Battle for the South Pacific

The Battle for the Southwest Pacific included many Montana men who had enlisted or were drafted into the 163 rd Regiment of the Montana National Guard and other U.S. military services. Many ended up serving for over five years; taking them from small towns throughout Montana to Australia and Japan. Battles fought for the Southwest Pacific involved some of the fiercest fighting of the war in some of the most difficult conditions.

The 41 st Infantry Division in the South Pacific

The 41st Infantry Division arrived in Australia, 7 April 1942, and underwent intensive training. The 163d Regiment entered the struggle for the defense of Port Moresby, New Guinea, at Dobadura, 2 January 1943, and fought continuously along the Sanananda track until the 22d. A period of patrolling and training followed while elements of the Regiment advanced against stiff resistance to the Kumisi River in February. The 163d left for Australia, 15 July 1943. The 162d Regiment relieved the 163d in the Sanananda- Killerton-Gona area and the outpost area at the mouth of the Kumisi River, February 1943, leapfrogged along the coast in the Morobe area, and fought the long Salamaua campaign, 29 June 1943 to 12 September 1943. On 22 April 1944, the 163d Regiment landed at Aitape while the remainder of the Division came ashore at Humboldt Bay near Hollandia. Hollandia and the Cyclops and Sentani Airdromes fell after ineffectual resistance, and the Division patrolled and moppedup until relieved on 4 May. The 163d landed against slight opposition at Arara, 17 May, and consolidated the Arara and Toem area. Wakde Island was taken, 1820 May. Biak Island was invaded, 27 May, and a period of harsh jungle fighting followed. Elements landed at Korim Bay and Wardo, 17 August, to prevent an enemy escape, and the Division was occupied with patrols and training until 8 February 1945. On that date, it arrived at Mindoro, Philippine Islands. On 28 February, the 186th landed on Palawan Island, completing the occupation by 8 March. The rest of the 41st landed at Zamboanga, Mindanao, 10 March, against light initial resistance. The enemy fought fiercely until opposition was dissipated early in April. Elements took Basilan Island unopposed, 16 to 30 March, Sanga-Sanga, 2 April, and Jolo, 9 April. While elements fought northwest of Davao, the rest of the Division continued patrolling and mopping up activities in the Southern Philippines until VJday. Occupational duty followed in Japan until inactivation.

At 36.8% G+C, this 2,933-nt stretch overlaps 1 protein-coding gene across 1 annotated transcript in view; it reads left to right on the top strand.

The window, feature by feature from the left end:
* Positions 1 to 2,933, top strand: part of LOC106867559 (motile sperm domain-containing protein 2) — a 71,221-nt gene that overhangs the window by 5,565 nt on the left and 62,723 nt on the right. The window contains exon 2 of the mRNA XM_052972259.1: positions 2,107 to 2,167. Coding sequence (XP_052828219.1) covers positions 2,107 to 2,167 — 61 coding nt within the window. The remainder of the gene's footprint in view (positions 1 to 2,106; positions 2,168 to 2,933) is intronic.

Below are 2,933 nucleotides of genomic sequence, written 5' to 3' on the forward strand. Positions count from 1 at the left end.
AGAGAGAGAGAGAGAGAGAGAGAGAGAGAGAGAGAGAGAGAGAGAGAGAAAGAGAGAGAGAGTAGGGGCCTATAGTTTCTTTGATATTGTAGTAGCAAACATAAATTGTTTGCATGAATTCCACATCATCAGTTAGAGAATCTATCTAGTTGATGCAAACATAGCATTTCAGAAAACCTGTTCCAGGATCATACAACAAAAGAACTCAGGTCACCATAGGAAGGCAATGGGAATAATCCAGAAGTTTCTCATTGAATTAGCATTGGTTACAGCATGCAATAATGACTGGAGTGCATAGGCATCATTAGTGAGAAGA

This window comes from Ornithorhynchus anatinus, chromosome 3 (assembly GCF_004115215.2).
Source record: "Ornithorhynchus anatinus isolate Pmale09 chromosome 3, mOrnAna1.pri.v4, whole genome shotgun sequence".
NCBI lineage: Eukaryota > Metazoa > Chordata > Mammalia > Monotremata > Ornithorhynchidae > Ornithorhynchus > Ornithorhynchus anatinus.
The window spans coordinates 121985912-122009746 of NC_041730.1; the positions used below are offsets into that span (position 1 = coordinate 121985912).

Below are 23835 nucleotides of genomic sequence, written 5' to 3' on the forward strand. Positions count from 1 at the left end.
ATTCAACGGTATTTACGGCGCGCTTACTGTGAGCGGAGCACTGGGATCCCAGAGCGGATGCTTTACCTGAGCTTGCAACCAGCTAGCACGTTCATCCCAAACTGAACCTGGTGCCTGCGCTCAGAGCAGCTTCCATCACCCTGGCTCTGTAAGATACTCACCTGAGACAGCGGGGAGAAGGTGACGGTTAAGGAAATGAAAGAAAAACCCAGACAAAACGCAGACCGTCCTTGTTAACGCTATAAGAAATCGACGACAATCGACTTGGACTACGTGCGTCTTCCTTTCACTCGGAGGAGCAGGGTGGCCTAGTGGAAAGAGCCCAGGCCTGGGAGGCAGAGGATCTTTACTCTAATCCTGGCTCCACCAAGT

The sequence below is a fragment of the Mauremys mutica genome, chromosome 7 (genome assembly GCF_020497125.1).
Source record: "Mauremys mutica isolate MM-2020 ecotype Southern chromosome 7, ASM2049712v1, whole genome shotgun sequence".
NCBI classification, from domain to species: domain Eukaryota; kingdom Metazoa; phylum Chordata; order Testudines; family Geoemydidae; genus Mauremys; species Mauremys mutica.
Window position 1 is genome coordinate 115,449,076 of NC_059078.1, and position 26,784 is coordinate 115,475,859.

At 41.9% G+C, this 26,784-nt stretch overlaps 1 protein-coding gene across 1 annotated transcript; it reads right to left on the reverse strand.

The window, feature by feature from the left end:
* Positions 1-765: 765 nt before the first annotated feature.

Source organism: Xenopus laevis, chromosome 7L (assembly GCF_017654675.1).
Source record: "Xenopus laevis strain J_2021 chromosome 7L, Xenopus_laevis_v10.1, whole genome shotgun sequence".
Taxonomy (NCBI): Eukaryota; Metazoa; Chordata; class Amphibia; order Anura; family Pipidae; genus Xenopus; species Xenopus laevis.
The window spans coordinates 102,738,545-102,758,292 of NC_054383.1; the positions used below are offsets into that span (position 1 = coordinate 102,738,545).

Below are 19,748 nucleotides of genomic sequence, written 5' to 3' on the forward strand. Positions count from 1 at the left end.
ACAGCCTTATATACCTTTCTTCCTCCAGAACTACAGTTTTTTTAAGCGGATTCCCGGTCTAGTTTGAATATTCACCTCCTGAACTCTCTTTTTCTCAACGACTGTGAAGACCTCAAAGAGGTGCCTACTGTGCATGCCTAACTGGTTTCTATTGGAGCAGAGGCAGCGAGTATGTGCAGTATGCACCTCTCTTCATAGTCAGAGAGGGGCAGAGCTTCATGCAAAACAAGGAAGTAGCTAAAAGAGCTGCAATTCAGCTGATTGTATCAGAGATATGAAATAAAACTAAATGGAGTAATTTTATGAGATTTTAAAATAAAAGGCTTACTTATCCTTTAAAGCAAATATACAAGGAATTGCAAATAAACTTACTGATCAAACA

Source: Downloaded from March 25, 2024
Fight for the Owen Stanley Range Source: Downloaded from March 25, 2024

The Papua Campaign

By Dr. Mike Krivdo / Published Feb. 8, 2023
80 years ago, on 22 January 1943, American and Australian forces ended their first major campaign of WWII in the Pacific.  It was also their first success after suffering a string of losses throughout the Pacific, as the Japanese quickly occupied Allied strongholds such as Hong Kong, Singapore, the Philippines, and the Dutch East Indies.